The prevalence of HIV, HBV and HCV among Filipino blood donors and overseas work visa applicants
Yumiko Yanase, Takashi Ohida, Yoshitaka Kaneita, Dorothy May D Agdamag, Prisca Susan A Leaño, Christopher J Gill
Our aim was to estimate the prevalence of HIV, HBV and HCV among the general population of the Philippines using data sources outside of the limited existing active surveillance network.
We analysed aggregate HIV, HBV and HCV test results for hospital-based blood donors (BDs) and overseas Filipino worker candidates (OFWCs) that had been reported from licensed laboratories to the National STD/AIDS Cooperative Central Laboratory in Manila between 2002 and 2004.
From over 144 000 blood-screening results, the HIV prevalence was 0.006% in BDs and 0.001% in OFWCs; that of HBV was 4.2% in both groups; and that of HCV was 0.3% in BDs and 0.9% in OFWCs. Males were at increased risk of both HBV and HCV; among OFWCs, younger women were at increased risk. Laboratories that tested sequentially but stopped testing after the first positive result were far less likely to detect HCV, indicating that sequential testing protocols may underestimate HCV and HIV prevalence. OFWCs were at low risk of HIV, and the risk of testing positive for these viruses was not increased among OFWCs applying for a repeated work visa, compared with first time-applicants.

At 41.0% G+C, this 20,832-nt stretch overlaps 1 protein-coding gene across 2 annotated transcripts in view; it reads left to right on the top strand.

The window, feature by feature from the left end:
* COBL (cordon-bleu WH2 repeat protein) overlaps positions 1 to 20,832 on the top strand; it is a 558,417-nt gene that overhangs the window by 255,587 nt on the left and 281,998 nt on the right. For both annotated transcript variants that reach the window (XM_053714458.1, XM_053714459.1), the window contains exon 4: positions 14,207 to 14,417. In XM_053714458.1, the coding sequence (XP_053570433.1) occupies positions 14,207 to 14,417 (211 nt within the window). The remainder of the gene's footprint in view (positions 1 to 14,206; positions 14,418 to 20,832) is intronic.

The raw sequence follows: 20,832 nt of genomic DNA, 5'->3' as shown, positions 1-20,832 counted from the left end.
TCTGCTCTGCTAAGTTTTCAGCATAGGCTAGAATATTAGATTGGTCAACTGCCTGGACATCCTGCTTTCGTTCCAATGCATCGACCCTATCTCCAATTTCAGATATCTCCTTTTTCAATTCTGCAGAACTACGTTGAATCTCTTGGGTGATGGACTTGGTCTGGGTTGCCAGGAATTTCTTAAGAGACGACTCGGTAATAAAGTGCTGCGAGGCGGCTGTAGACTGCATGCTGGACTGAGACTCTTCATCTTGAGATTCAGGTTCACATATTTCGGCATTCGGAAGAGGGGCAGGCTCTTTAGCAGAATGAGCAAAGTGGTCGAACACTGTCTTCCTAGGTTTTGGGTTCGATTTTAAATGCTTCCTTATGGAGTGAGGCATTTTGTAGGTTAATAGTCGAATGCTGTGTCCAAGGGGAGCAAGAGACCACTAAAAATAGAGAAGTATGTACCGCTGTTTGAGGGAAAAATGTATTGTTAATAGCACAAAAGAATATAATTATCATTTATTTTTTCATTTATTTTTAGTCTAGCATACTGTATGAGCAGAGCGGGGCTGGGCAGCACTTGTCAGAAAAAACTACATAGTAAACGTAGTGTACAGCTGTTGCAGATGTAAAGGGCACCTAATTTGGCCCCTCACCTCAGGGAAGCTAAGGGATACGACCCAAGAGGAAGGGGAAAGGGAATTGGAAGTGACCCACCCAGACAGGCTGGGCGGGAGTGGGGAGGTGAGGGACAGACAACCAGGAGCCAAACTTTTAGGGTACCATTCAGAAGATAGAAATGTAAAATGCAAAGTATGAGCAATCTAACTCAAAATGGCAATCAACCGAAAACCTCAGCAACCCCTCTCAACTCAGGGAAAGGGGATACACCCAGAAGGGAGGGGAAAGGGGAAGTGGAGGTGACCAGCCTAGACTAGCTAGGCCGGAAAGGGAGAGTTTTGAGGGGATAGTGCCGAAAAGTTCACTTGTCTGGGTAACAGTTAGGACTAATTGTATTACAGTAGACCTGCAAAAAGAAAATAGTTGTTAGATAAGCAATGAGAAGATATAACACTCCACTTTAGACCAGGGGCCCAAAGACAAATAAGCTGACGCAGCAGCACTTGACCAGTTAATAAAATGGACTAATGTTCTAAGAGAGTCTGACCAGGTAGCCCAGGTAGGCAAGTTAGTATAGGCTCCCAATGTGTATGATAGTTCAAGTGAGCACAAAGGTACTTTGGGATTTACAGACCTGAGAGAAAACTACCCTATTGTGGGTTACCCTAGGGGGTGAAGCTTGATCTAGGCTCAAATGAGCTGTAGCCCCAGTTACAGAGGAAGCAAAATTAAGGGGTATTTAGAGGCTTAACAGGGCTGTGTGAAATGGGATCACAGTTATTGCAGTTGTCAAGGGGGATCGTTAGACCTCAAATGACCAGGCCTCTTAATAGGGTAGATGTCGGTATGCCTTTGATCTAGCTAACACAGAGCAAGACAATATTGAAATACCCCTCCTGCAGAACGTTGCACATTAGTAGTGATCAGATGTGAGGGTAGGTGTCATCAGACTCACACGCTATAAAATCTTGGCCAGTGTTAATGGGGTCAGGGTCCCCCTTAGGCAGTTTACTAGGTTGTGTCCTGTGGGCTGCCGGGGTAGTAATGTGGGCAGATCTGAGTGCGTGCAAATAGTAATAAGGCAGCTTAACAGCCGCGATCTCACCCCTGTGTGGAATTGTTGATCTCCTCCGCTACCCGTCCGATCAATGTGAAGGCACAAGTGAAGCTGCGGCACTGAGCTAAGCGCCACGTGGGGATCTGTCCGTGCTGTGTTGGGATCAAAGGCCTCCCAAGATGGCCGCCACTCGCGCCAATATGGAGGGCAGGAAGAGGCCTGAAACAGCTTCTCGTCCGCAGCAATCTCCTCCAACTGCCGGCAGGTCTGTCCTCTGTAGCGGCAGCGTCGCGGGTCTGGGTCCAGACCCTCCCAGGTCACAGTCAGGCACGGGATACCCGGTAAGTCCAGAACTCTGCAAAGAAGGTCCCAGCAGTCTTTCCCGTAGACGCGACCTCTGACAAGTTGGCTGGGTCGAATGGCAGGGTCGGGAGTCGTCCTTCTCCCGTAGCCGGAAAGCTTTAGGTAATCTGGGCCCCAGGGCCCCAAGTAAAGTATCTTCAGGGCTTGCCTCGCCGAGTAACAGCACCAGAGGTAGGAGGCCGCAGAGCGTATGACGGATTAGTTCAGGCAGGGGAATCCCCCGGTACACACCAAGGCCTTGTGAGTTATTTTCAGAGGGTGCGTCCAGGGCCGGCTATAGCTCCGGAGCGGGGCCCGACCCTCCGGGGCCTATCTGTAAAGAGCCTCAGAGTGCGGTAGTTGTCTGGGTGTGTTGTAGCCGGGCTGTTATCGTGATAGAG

Based on these data, we conclude that HIV is rare in the Philippines. In contrast with prior reports, we found no evidence that OFWCs constitute a high-risk group for HIV. Further research is needed to understand why younger women are at increased risk of acquiring HBV.